A Parameterization of Sticking Efficiency for Collisions of Snow and Graupel with Ice Crystals: Theory and Comparison with Observations

Vaughan T. J. Phillips Department of Physical Geography and Ecosystem Science, Lund University, Lund, Sweden

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Marco Formenton Department of Physical Geography and Ecosystem Science, Lund University, Lund, Sweden

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Aaron Bansemer Earth System Laboratory, Nation Center for Atmospheric Research,+ Boulder, Colorado

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Innocent Kudzotsa Department of Physical Geography and Ecosystem Science, Lund University, Lund, Sweden

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Barry Lienert Hawaii Institute of Geophysics and Planetology, University of Hawai‘i at Mānoa, Honolulu, Hawaii

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Abstract

A new parameterization of sticking efficiency for aggregation of ice crystals onto snow and graupel is presented. This parameter plays a crucial role for the formation of ice precipitation and for electrification processes. The parameterization is intended to be used in atmospheric models simulating the aggregation of ice particles in glaciated clouds. It should improve the ability to forecast snow.

Based on experimental results and general considerations of collision processes, dependencies of the sticking efficiency on temperature, surface area, and collision kinetic energy of impacting particles are derived. The parameters have been estimated from some laboratory observations by simulating the experiments and minimizing the squares of the errors of the prediction of observed quantities. The predictions from the new scheme are compared with other available laboratory and field observations. The comparisons show that the parameterization is able to reproduce the thermal behavior of sticking efficiency, observed in published laboratory studies, with a peak around −15°C corresponding to dendritic vapor growth of ice.

Finally, a new theory of sticking efficiency is proposed. It explains the empirically derived parameterization in terms of a probability distribution of the work that would be required to separate two contacting particles colliding in all possible ways among many otherwise identical collisions of the same pair with a given initial collision kinetic energy. For each collision, if this work done would exceed the initial collision kinetic energy, then there is no separation after impact. The probability of that occurring equals the sticking efficiency.

School of Ocean and Earth Science and Technology Publication Number 9216 and Hawaii Institute of Geophysics and Planetology Publication Number 2173.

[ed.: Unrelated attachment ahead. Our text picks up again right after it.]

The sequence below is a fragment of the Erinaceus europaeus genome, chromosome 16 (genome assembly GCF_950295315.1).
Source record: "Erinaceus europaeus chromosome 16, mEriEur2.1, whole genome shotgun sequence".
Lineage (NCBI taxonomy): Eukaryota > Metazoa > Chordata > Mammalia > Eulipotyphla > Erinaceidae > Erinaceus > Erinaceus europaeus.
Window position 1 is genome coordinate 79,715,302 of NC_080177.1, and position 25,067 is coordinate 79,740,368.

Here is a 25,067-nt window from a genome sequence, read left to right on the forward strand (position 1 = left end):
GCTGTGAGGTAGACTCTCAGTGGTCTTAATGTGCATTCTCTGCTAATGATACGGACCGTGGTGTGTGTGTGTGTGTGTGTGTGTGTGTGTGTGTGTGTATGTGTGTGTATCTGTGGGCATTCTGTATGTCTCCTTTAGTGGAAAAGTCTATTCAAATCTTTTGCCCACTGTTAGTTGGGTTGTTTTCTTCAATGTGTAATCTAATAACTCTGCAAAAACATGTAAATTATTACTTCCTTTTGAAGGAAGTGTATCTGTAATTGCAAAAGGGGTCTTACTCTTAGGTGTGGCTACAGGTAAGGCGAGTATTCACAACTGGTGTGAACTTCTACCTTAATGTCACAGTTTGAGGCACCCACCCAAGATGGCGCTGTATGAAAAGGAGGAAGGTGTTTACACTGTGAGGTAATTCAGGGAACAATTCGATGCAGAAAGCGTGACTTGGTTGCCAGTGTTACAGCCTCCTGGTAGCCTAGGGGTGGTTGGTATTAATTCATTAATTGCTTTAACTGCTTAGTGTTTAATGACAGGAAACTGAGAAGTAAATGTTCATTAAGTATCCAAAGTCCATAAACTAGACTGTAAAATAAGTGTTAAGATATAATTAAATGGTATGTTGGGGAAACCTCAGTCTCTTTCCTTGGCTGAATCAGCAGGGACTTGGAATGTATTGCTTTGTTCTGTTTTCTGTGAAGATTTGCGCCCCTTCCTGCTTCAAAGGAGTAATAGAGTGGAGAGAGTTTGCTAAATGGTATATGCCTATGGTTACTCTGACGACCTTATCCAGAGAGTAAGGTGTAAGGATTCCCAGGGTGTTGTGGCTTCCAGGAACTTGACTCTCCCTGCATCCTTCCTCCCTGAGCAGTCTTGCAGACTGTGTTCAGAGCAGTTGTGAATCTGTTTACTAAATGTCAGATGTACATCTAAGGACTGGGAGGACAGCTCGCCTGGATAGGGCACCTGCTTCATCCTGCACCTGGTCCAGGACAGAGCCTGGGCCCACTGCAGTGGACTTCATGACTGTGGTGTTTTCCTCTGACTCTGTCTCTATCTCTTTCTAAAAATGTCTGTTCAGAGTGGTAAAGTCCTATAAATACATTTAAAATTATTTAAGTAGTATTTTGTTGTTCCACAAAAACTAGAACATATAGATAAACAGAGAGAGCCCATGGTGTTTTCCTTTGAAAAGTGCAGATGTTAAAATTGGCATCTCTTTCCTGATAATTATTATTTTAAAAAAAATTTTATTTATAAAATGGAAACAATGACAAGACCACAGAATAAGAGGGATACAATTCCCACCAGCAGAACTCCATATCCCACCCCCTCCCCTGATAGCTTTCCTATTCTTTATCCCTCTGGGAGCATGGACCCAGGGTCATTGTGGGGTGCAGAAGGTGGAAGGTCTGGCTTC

The National Center for Atmospheric Research is sponsored by the National Science Foundation.

Deceased.

Corresponding author address: Vaughan Phillips, Department of Physical Geography and Ecosystem Science, Lund University, Sölvegatan 12, S-223 62 Lund, Sweden. E-mail: vaughan.phillips@nateko.lu.se

Abstract

A new parameterization of sticking efficiency for aggregation of ice crystals onto snow and graupel is presented. This parameter plays a crucial role for the formation of ice precipitation and for electrification processes. The parameterization is intended to be used in atmospheric models simulating the aggregation of ice particles in glaciated clouds. It should improve the ability to forecast snow.

Based on experimental results and general considerations of collision processes, dependencies of the sticking efficiency on temperature, surface area, and collision kinetic energy of impacting particles are derived. The parameters have been estimated from some laboratory observations by simulating the experiments and minimizing the squares of the errors of the prediction of observed quantities. The predictions from the new scheme are compared with other available laboratory and field observations. The comparisons show that the parameterization is able to reproduce the thermal behavior of sticking efficiency, observed in published laboratory studies, with a peak around −15°C corresponding to dendritic vapor growth of ice.

Finally, a new theory of sticking efficiency is proposed. It explains the empirically derived parameterization in terms of a probability distribution of the work that would be required to separate two contacting particles colliding in all possible ways among many otherwise identical collisions of the same pair with a given initial collision kinetic energy. For each collision, if this work done would exceed the initial collision kinetic energy, then there is no separation after impact. The probability of that occurring equals the sticking efficiency.

School of Ocean and Earth Science and Technology Publication Number 9216 and Hawaii Institute of Geophysics and Planetology Publication Number 2173.

The National Center for Atmospheric Research is sponsored by the National Science Foundation.

Deceased.

Corresponding author address: Vaughan Phillips, Department of Physical Geography and Ecosystem Science, Lund University, Sölvegatan 12, S-223 62 Lund, Sweden. E-mail: vaughan.phillips@nateko.lu.se
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